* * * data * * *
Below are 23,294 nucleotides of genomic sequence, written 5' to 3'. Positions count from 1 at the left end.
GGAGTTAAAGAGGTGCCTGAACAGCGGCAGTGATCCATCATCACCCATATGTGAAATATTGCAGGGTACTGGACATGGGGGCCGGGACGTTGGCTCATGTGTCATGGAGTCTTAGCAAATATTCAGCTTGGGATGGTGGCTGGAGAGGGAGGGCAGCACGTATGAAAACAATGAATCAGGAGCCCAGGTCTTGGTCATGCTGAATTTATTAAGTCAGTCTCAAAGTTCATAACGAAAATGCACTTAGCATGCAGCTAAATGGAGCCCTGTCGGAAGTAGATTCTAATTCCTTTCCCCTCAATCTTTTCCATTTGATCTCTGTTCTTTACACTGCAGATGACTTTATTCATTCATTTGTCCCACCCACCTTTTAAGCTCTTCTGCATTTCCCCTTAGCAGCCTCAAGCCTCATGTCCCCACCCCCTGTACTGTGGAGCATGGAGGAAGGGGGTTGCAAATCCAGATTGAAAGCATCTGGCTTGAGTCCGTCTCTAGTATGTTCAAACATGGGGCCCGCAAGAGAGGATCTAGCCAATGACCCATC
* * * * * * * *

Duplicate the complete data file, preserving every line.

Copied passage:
Below are 23,294 nucleotides of genomic sequence, written 5' to 3'. Positions count from 1 at the left end.
GGAGTTAAAGAGGTGCCTGAACAGCGGCAGTGATCCATCATCACCCATATGTGAAATATTGCAGGGTACTGGACATGGGGGCCGGGACGTTGGCTCATGTGTCATGGAGTCTTAGCAAATATTCAGCTTGGGATGGTGGCTGGAGAGGGAGGGCAGCACGTATGAAAACAATGAATCAGGAGCCCAGGTCTTGGTCATGCTGAATTTATTAAGTCAGTCTCAAAGTTCATAACGAAAATGCACTTAGCATGCAGCTAAATGGAGCCCTGTCGGAAGTAGATTCTAATTCCTTTCCCCTCAATCTTTTCCATTTGATCTCTGTTCTTTACACTGCAGATGACTTTATTCATTCATTTGTCCCACCCACCTTTTAAGCTCTTCTGCATTTCCCCTTAGCAGCCTCAAGCCTCATGTCCCCACCCCCTGTACTGTGGAGCATGGAGGAAGGGGGTTGCAAATCCAGATTGAAAGCATCTGGCTTGAGTCCGTCTCTAGTATGTTCAAACATGGGGCCCGCAAGAGAGGATCTAGCCAATGACCCATC